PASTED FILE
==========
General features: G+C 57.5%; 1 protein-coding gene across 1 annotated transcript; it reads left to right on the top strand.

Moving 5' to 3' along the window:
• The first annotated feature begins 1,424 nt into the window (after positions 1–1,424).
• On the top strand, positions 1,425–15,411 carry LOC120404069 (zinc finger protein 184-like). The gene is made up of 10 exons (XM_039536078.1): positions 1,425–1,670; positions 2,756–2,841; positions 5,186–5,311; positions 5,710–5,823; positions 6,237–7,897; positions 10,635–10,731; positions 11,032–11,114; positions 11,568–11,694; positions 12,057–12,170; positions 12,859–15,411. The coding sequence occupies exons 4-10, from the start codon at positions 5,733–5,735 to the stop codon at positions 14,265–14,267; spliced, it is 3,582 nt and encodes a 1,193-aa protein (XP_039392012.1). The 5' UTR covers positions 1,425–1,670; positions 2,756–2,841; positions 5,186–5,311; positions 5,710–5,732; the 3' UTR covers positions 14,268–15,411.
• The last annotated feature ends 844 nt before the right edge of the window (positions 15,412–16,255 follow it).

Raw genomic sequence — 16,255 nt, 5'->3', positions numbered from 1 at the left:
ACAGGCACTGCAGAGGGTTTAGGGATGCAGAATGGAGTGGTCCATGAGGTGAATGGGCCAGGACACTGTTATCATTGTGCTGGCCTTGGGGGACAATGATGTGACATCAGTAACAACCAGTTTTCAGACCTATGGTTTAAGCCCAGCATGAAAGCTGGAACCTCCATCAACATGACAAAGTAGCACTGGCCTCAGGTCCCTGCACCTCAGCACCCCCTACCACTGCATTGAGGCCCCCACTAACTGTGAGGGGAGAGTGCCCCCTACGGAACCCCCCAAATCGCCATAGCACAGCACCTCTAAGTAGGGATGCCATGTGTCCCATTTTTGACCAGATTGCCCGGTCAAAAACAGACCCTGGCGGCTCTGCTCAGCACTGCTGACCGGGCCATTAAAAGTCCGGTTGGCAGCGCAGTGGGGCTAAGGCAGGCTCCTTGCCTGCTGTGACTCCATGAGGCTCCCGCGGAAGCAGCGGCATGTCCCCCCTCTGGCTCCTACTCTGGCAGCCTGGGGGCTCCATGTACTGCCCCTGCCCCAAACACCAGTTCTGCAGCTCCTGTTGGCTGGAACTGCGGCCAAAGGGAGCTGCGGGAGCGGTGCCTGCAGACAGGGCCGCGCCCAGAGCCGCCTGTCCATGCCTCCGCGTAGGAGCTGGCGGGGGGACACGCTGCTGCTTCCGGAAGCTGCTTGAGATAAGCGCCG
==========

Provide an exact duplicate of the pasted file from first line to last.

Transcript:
General features: G+C 57.5%; 1 protein-coding gene across 1 annotated transcript; it reads left to right on the top strand.

Moving 5' to 3' along the window:
• The first annotated feature begins 1,424 nt into the window (after positions 1–1,424).
• On the top strand, positions 1,425–15,411 carry LOC120404069 (zinc finger protein 184-like). The gene is made up of 10 exons (XM_039536078.1): positions 1,425–1,670; positions 2,756–2,841; positions 5,186–5,311; positions 5,710–5,823; positions 6,237–7,897; positions 10,635–10,731; positions 11,032–11,114; positions 11,568–11,694; positions 12,057–12,170; positions 12,859–15,411. The coding sequence occupies exons 4-10, from the start codon at positions 5,733–5,735 to the stop codon at positions 14,265–14,267; spliced, it is 3,582 nt and encodes a 1,193-aa protein (XP_039392012.1). The 5' UTR covers positions 1,425–1,670; positions 2,756–2,841; positions 5,186–5,311; positions 5,710–5,732; the 3' UTR covers positions 14,268–15,411.
• The last annotated feature ends 844 nt before the right edge of the window (positions 15,412–16,255 follow it).

Raw genomic sequence — 16,255 nt, 5'->3', positions numbered from 1 at the left:
ACAGGCACTGCAGAGGGTTTAGGGATGCAGAATGGAGTGGTCCATGAGGTGAATGGGCCAGGACACTGTTATCATTGTGCTGGCCTTGGGGGACAATGATGTGACATCAGTAACAACCAGTTTTCAGACCTATGGTTTAAGCCCAGCATGAAAGCTGGAACCTCCATCAACATGACAAAGTAGCACTGGCCTCAGGTCCCTGCACCTCAGCACCCCCTACCACTGCATTGAGGCCCCCACTAACTGTGAGGGGAGAGTGCCCCCTACGGAACCCCCCAAATCGCCATAGCACAGCACCTCTAAGTAGGGATGCCATGTGTCCCATTTTTGACCAGATTGCCCGGTCAAAAACAGACCCTGGCGGCTCTGCTCAGCACTGCTGACCGGGCCATTAAAAGTCCGGTTGGCAGCGCAGTGGGGCTAAGGCAGGCTCCTTGCCTGCTGTGACTCCATGAGGCTCCCGCGGAAGCAGCGGCATGTCCCCCCTCTGGCTCCTACTCTGGCAGCCTGGGGGCTCCATGTACTGCCCCTGCCCCAAACACCAGTTCTGCAGCTCCTGTTGGCTGGAACTGCGGCCAAAGGGAGCTGCGGGAGCGGTGCCTGCAGACAGGGCCGCGCCCAGAGCCGCCTGTCCATGCCTCCGCGTAGGAGCTGGCGGGGGGACACGCTGCTGCTTCCGGAAGCTGCTTGAGATAAGCGCCG